Rewriting vs. Refactoringgreenspun.com : LUSENET : Joel on Software : One Thread
In "Things You Should Never Do, Part I", I completely agree that rewriting code is a disaster - you just throwing away hundreds of fixed bugs and introducing hundreds of new. But It seems there is another way to make system better and in the same time keep control. Refactoring (http://www.refactoring.com) is set of small-step changes that does not change your system functionally, but makes its design better. Unfortunately this works only for code that you can change and only if you have enough automated tests. In my experience, refactoring was the only things that saved me from rewriting one 50.000 line subsystem in our project. As a result we had much clear design, removed several thousands lines of code and virtually had no new bugs (most of them were fixed during refactoring and since it is done in very small steps - it is always clear where is the bug). I agree that it is better to read another developer's code than to rewrite it without understanding. But Refactoring gives you ability to understand another developer's code AND rewrite it!
-- Anonymous, December 30, 2000
Which is why a good OO design will increase productivity.
-- Anonymous, January 08, 2001
The real problem with Netscape's approach was that they didn't ship product while they were rewriting. Software businesses need to learn from physical manufacturers who overlap product offerings. At any given time they have a certain set of products available for sale, and another set being developed; some simple extensions of existing products, some brand new revolutionary products.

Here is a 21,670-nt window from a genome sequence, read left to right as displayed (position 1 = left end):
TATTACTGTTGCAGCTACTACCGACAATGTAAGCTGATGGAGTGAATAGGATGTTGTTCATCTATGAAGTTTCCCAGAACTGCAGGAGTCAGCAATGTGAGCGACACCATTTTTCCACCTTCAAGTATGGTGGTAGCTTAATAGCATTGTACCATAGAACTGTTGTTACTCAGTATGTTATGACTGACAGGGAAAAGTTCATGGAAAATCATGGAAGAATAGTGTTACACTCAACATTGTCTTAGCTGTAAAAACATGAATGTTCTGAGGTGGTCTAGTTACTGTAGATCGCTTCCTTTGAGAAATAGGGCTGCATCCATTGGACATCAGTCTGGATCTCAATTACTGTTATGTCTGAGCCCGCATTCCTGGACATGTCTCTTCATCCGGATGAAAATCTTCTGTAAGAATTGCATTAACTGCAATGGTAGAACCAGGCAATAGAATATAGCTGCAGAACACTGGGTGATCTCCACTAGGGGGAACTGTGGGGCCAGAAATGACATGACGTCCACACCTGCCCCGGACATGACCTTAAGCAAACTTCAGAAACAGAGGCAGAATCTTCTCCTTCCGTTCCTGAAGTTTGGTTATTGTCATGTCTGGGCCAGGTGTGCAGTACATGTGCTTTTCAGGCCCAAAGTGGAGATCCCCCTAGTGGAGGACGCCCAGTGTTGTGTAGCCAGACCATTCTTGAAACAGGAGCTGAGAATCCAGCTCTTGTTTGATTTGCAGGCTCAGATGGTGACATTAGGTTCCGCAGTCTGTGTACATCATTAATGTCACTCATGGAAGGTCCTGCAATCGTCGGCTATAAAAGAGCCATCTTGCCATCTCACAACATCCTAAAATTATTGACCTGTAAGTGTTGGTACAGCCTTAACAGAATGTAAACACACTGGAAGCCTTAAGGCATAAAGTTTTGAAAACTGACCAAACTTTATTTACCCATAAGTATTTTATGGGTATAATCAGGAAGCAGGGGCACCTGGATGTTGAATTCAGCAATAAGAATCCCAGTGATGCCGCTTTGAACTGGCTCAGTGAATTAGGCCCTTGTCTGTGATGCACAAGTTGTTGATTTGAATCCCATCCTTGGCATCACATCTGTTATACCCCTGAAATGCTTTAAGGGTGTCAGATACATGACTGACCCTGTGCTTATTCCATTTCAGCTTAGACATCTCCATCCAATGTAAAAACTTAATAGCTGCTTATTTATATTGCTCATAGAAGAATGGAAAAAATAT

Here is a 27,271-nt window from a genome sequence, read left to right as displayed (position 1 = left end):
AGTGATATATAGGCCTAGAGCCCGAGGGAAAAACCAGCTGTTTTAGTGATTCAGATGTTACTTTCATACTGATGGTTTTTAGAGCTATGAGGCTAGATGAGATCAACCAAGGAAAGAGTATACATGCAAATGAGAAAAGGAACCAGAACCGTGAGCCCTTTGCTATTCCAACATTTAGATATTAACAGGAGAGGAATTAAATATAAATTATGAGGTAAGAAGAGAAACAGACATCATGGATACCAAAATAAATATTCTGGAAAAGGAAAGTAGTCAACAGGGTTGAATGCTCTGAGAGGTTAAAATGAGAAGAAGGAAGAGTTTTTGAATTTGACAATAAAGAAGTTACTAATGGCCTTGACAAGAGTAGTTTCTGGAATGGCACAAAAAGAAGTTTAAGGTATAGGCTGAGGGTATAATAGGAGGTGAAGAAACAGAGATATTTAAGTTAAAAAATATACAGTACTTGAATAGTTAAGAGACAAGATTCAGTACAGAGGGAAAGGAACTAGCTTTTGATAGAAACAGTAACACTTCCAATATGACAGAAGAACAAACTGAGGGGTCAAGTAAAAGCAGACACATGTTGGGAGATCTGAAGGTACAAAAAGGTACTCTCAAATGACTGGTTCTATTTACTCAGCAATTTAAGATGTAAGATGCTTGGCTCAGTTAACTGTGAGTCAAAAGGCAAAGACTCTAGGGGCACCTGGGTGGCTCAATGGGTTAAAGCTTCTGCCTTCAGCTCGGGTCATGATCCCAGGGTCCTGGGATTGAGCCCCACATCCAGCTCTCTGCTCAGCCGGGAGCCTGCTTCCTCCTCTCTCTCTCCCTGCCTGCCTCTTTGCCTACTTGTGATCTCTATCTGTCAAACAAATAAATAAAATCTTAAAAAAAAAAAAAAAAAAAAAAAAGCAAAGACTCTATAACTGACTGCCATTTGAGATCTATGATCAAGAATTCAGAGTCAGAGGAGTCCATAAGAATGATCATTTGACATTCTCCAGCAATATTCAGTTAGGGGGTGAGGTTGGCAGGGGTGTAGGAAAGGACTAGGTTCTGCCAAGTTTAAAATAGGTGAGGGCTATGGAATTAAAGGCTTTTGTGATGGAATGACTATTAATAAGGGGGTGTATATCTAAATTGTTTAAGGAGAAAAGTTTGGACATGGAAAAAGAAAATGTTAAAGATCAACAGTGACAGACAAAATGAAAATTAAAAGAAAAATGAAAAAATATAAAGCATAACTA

-- Anonymous, February 01, 2001
Is there ever a time when a code base is not worth saving?
Candidate: I work on legacy FORTRAN code. Some of this stuff is 30 years old. Not only are the original coders and designers not available, the second and third generations of coders and designers are sometimes not available. At times, I feel that the effort to understand what the code is actually doing would exceed the effort to write it from scratch. Example horror story: A 2000 line block of code with no comments, NONE!, no documentation, and variable names like X2 and YJ. My job, verify that this item does what it is supposed to do. Not only can I not figure out what it is actually doing, I don't see any indication of what it is supposed to be doing.
-- Anonymous, February 27, 2001
>Example horror story: A 2000 line block of code with no comments, >NONE!, no documentation, and variable names like X2 and YJ. My job, >verify that this item does what it is supposed to do. Not only can I >not figure out what it is actually doing, I don't see any indication of what it is supposed to be doing.
Obviously its not doing anything at all....
-- Anonymous, March 12, 2001